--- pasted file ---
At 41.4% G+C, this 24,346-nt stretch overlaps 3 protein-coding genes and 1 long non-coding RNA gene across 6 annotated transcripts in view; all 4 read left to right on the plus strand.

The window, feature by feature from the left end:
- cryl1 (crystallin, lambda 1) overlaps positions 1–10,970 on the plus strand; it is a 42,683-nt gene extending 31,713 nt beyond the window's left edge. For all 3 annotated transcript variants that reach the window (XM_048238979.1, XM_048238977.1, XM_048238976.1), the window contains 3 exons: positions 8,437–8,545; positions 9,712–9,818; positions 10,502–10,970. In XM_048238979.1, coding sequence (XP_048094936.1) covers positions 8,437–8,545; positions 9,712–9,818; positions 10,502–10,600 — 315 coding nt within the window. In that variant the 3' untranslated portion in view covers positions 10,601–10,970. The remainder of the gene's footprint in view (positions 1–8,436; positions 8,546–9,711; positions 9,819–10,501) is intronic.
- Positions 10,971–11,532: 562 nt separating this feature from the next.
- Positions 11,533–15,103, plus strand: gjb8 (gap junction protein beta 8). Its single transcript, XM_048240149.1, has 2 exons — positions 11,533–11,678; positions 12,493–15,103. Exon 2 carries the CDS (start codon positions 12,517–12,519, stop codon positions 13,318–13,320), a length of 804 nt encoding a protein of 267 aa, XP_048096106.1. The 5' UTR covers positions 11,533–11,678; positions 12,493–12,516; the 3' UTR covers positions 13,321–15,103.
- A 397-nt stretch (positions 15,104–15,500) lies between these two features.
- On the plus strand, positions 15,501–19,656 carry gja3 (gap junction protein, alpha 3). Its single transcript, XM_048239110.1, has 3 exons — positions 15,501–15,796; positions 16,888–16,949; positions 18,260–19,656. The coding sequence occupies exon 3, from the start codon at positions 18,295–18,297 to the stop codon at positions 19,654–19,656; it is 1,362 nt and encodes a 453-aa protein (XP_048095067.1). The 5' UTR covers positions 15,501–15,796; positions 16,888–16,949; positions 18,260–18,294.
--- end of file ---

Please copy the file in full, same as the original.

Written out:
At 41.4% G+C, this 24,346-nt stretch overlaps 3 protein-coding genes and 1 long non-coding RNA gene across 6 annotated transcripts in view; all 4 read left to right on the plus strand.

The window, feature by feature from the left end:
- cryl1 (crystallin, lambda 1) overlaps positions 1–10,970 on the plus strand; it is a 42,683-nt gene extending 31,713 nt beyond the window's left edge. For all 3 annotated transcript variants that reach the window (XM_048238979.1, XM_048238977.1, XM_048238976.1), the window contains 3 exons: positions 8,437–8,545; positions 9,712–9,818; positions 10,502–10,970. In XM_048238979.1, coding sequence (XP_048094936.1) covers positions 8,437–8,545; positions 9,712–9,818; positions 10,502–10,600 — 315 coding nt within the window. In that variant the 3' untranslated portion in view covers positions 10,601–10,970. The remainder of the gene's footprint in view (positions 1–8,436; positions 8,546–9,711; positions 9,819–10,501) is intronic.
- Positions 10,971–11,532: 562 nt separating this feature from the next.
- Positions 11,533–15,103, plus strand: gjb8 (gap junction protein beta 8). Its single transcript, XM_048240149.1, has 2 exons — positions 11,533–11,678; positions 12,493–15,103. Exon 2 carries the CDS (start codon positions 12,517–12,519, stop codon positions 13,318–13,320), a length of 804 nt encoding a protein of 267 aa, XP_048096106.1. The 5' UTR covers positions 11,533–11,678; positions 12,493–12,516; the 3' UTR covers positions 13,321–15,103.
- A 397-nt stretch (positions 15,104–15,500) lies between these two features.
- On the plus strand, positions 15,501–19,656 carry gja3 (gap junction protein, alpha 3). Its single transcript, XM_048239110.1, has 3 exons — positions 15,501–15,796; positions 16,888–16,949; positions 18,260–19,656. The coding sequence occupies exon 3, from the start codon at positions 18,295–18,297 to the stop codon at positions 19,654–19,656; it is 1,362 nt and encodes a 453-aa protein (XP_048095067.1). The 5' UTR covers positions 15,501–15,796; positions 16,888–16,949; positions 18,260–18,294.